The rising popularity of foods which rely on pollinating insects to grow – such as citrus fruits, avocados and soybeans – are a threat to global food security, experts have warned.



Over the last 40 years crop diversity has been in decline, as farmers have prioritized growing the most sought-after foods, such as soybeans and palm oil.


But more than 75 per cent of the crops which have seen the largest increase in production require pollination – while insect populations are dwindling.


Harmful farming practices are largely to blame; a lack of crop diversity means flowers are in bloom for a limited window of time, reducing opportunities for insects to gain nutrition and having a knock on effect on food security.


Climate change and conflict are already causing widespread hunger across the globe, with 821 million people undernourished in 2017, but farming practices harmful to biodiversity could exacerbate this trend.


“Farmers are growing more crops that require pollination, such as fruits, nuts and oil seeds, because there’s an increasing demand for them and they have a higher market value,” said David Inouye, professor of biology at the University of Maryland and co-author of the research published in Global Change Biology.


“This study points out that these current trends are not great for pollinators, and countries that diversify their agricultural crops are going to benefit more than those that expand with only a limited subset of crops,” he added.


But while the drive to sustain Western appetites can be fatal for the very pollinating insects needed to maintain crop security, the developing world is left most vulnerable.


According to the study, Brazil, Paraguay, Bolivia and Argentina are the most at risk of agricultural instability, largely due to soybean production.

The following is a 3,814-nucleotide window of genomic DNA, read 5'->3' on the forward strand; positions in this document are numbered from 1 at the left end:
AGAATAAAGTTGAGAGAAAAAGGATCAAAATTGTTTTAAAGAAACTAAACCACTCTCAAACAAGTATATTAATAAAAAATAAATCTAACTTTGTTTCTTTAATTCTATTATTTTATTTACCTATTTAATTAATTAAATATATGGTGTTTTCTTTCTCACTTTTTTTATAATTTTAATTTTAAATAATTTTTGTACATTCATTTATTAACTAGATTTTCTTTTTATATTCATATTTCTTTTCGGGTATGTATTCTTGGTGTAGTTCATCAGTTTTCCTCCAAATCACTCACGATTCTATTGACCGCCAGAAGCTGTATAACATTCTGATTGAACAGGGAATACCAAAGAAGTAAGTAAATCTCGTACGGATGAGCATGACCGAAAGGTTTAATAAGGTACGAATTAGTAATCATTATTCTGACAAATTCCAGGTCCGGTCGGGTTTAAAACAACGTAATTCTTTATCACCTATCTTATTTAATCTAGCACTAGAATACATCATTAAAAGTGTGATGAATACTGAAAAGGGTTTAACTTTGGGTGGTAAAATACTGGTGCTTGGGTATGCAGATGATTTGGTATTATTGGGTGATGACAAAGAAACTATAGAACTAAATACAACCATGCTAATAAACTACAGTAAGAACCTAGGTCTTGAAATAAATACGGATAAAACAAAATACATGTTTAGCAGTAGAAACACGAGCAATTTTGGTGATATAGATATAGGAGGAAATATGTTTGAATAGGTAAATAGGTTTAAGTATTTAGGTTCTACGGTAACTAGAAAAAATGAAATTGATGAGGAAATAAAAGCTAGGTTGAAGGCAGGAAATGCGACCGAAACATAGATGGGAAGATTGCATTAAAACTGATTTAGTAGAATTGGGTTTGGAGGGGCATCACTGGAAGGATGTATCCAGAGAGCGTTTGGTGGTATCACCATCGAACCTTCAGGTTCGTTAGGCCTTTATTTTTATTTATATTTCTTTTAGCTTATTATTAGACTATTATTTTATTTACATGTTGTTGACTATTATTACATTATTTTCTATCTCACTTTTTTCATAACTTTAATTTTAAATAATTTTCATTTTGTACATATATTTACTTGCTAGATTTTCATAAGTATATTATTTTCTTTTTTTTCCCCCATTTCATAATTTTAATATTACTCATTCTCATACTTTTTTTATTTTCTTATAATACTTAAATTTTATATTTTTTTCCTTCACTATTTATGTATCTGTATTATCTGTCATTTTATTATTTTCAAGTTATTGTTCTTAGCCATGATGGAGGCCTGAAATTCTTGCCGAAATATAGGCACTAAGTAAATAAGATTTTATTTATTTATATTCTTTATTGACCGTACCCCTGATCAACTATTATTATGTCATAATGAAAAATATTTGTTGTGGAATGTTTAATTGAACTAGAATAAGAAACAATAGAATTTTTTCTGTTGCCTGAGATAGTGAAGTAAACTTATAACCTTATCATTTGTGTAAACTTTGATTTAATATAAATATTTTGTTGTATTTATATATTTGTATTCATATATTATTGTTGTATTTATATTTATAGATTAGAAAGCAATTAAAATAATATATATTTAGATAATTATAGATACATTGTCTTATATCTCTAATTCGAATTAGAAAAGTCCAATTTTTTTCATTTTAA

Deforestation has replaced rich biodiversity with single-crop agriculture which does little to support a healthy insect population, despite the crop requiring pollination to produce the soybean fruit.


In Indonesia and Malaysia there’s a similar story due to the widespread expansion of palm oil farming.


“Emerging and developing countries in South America, Africa and Asia are most affected,” said Professor Marcelo Aizen from the of the National Council for Scientific and Technological Research in Argentina.


“Soy production has risen by around 30 per cent per decade globally,” he added. “This is problematic because numerous natural and semi-natural habitats, including tropical and subtropical forests and meadows, have been destroyed for soy fields.”


But developed countries are not immune – the consequences of a poor harvest would have global repercussions.


Europe is also seeing pollinator-dependent crops such as wheat and rice increasingly grown, despite reductions in lang dedicated to farming, while agricultural diversity in the US has not kept up with the dramatic expansion of intensive soybean farming.


“The bottom line is that if you’re increasing pollinator crops, you also need to diversify crops and implement pollinator-friendly management,” said Mr Inouye. “This work should sound an alarm for policymakers.”


Source: Sarah Newey, Telegraph

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